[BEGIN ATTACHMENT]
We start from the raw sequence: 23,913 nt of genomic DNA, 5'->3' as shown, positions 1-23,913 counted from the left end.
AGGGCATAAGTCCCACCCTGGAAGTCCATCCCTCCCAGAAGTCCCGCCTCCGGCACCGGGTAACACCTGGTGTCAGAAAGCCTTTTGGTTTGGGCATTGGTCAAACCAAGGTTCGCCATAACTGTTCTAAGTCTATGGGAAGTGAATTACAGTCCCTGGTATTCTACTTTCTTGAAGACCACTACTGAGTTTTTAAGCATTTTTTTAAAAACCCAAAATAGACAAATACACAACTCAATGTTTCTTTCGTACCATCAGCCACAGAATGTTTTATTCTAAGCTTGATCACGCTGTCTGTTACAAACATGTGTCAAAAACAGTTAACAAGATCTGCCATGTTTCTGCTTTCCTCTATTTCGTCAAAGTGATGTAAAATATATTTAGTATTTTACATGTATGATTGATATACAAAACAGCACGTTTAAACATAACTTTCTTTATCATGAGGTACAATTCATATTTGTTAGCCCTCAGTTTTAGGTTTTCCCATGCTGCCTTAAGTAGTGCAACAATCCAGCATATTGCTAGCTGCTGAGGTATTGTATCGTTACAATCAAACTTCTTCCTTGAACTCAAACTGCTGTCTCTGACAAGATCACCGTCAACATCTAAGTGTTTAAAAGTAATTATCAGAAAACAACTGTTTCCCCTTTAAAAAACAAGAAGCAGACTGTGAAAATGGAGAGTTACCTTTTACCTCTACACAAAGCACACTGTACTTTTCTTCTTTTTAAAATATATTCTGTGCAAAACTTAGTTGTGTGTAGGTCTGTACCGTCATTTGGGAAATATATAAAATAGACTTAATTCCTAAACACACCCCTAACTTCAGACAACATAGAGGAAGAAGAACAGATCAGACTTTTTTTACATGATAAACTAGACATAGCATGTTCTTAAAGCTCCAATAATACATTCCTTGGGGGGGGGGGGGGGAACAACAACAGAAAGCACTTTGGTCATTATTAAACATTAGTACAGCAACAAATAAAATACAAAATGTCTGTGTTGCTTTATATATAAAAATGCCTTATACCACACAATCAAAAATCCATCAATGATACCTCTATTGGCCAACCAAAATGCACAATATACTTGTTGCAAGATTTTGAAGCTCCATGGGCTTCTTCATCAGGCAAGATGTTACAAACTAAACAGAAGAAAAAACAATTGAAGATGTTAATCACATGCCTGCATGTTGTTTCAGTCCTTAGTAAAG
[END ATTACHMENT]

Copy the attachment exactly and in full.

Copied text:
We start from the raw sequence: 23,913 nt of genomic DNA, 5'->3' as shown, positions 1-23,913 counted from the left end.
AGGGCATAAGTCCCACCCTGGAAGTCCATCCCTCCCAGAAGTCCCGCCTCCGGCACCGGGTAACACCTGGTGTCAGAAAGCCTTTTGGTTTGGGCATTGGTCAAACCAAGGTTCGCCATAACTGTTCTAAGTCTATGGGAAGTGAATTACAGTCCCTGGTATTCTACTTTCTTGAAGACCACTACTGAGTTTTTAAGCATTTTTTTAAAAACCCAAAATAGACAAATACACAACTCAATGTTTCTTTCGTACCATCAGCCACAGAATGTTTTATTCTAAGCTTGATCACGCTGTCTGTTACAAACATGTGTCAAAAACAGTTAACAAGATCTGCCATGTTTCTGCTTTCCTCTATTTCGTCAAAGTGATGTAAAATATATTTAGTATTTTACATGTATGATTGATATACAAAACAGCACGTTTAAACATAACTTTCTTTATCATGAGGTACAATTCATATTTGTTAGCCCTCAGTTTTAGGTTTTCCCATGCTGCCTTAAGTAGTGCAACAATCCAGCATATTGCTAGCTGCTGAGGTATTGTATCGTTACAATCAAACTTCTTCCTTGAACTCAAACTGCTGTCTCTGACAAGATCACCGTCAACATCTAAGTGTTTAAAAGTAATTATCAGAAAACAACTGTTTCCCCTTTAAAAAACAAGAAGCAGACTGTGAAAATGGAGAGTTACCTTTTACCTCTACACAAAGCACACTGTACTTTTCTTCTTTTTAAAATATATTCTGTGCAAAACTTAGTTGTGTGTAGGTCTGTACCGTCATTTGGGAAATATATAAAATAGACTTAATTCCTAAACACACCCCTAACTTCAGACAACATAGAGGAAGAAGAACAGATCAGACTTTTTTTACATGATAAACTAGACATAGCATGTTCTTAAAGCTCCAATAATACATTCCTTGGGGGGGGGGGGGGGAACAACAACAGAAAGCACTTTGGTCATTATTAAACATTAGTACAGCAACAAATAAAATACAAAATGTCTGTGTTGCTTTATATATAAAAATGCCTTATACCACACAATCAAAAATCCATCAATGATACCTCTATTGGCCAACCAAAATGCACAATATACTTGTTGCAAGATTTTGAAGCTCCATGGGCTTCTTCATCAGGCAAGATGTTACAAACTAAACAGAAGAAAAAACAATTGAAGATGTTAATCACATGCCTGCATGTTGTTTCAGTCCTTAGTAAAG